Tag Archives: calorie consumption over time

Are We Fat Because We’re Less Active?

Less active

Much of the world has seen a significant decline in populaton-wide physical activity over the last few decades, according to Nike-sponsored research reported in Obesity Reviews.

Countries involved with the study are the U.S., U.K., Brazil, China, and India.  How did they measure activity levels?

Using detailed historical data on time allocation, occupational distributions, energy expenditures data by activity, and time-varying measures of metabolic equivalents of task (MET) for activities when available, we measure historical and current MET by four major PA domains (occupation, home production, travel and active leisure) and sedentary time among adults (>18 years).

The authors note the work of Church, et al, who found decreased work-related activity in the U.S. over the last half of the 20th century.

Inexplicably, they don’t mention the work of Westerterp and colleagues who found no decrease in energy expenditure in North American and European populations since the 1980s.

More active

My gut feeling is that advanced populations around the globe probably are burning fewer calories by physical activity over the last 50 years, if not longer, thanks to technologic advances.  We in the U.S. are also eating more calories lately.  Since the 1970s, average daily consumption by women is up by 150 calories, and up 300 by men.  I’m surprised we’re not fatter than we are.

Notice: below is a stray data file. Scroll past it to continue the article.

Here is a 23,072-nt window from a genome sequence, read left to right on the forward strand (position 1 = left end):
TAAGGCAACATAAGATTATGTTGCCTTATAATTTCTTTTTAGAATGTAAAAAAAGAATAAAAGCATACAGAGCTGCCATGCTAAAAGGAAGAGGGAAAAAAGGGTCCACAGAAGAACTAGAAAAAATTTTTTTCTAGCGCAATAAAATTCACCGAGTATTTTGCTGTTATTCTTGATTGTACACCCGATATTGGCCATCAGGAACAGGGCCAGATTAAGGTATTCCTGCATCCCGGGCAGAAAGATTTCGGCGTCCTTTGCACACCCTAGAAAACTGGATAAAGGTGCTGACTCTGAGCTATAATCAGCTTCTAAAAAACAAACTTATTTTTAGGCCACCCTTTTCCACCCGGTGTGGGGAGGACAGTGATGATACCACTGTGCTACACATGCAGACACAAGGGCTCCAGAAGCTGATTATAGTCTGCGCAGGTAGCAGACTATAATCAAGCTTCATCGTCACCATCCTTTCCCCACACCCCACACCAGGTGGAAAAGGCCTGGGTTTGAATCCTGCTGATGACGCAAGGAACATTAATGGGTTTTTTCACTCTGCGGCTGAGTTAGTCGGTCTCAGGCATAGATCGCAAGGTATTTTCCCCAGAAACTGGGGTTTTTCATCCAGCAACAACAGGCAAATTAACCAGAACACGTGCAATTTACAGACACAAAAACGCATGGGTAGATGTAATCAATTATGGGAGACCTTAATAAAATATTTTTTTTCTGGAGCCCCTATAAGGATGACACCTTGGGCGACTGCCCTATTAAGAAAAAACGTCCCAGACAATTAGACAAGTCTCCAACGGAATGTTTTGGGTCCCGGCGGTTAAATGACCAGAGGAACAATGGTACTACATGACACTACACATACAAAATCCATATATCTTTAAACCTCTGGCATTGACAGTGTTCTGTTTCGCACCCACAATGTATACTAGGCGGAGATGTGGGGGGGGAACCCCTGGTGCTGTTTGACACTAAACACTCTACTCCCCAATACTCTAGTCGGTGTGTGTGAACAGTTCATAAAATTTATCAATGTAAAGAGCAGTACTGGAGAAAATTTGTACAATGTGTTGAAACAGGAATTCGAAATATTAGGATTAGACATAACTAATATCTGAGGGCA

Steve Parker, M.D. 

Sources of Calories in U.S. Diet Over Last Four Decades

Italian seaside totally unrelated to this post

Do you ever wonder how many of the total calories in the aveage U.S. diet come from added sugars? Grains? Dairy products? Added fats?

You’d have to do some detailed nutrient analysis to get your personal numbers, but if you’d like U.S. averages, see this cool infographic at Civil Eats.

The graph also shows how many calories are or were available for consumption per capita over time (without accounting for wastage in restaurants). It’s based on U.S. Department of Agriculture data.

A superficial glance suggests that U.S. per capita daily calorie consumption has increased by about 600 from the 1970s until now. But remember, these numbers don’t discount for restaurant wastage. Nor do I see an adjustment for children versus adults. I’ve seen other calculations of an extra daily 150 calories (women) to 300 calories (men). Even the lower numbers could explain our explosion of overweight and obesity.

Steve Parker, M.D.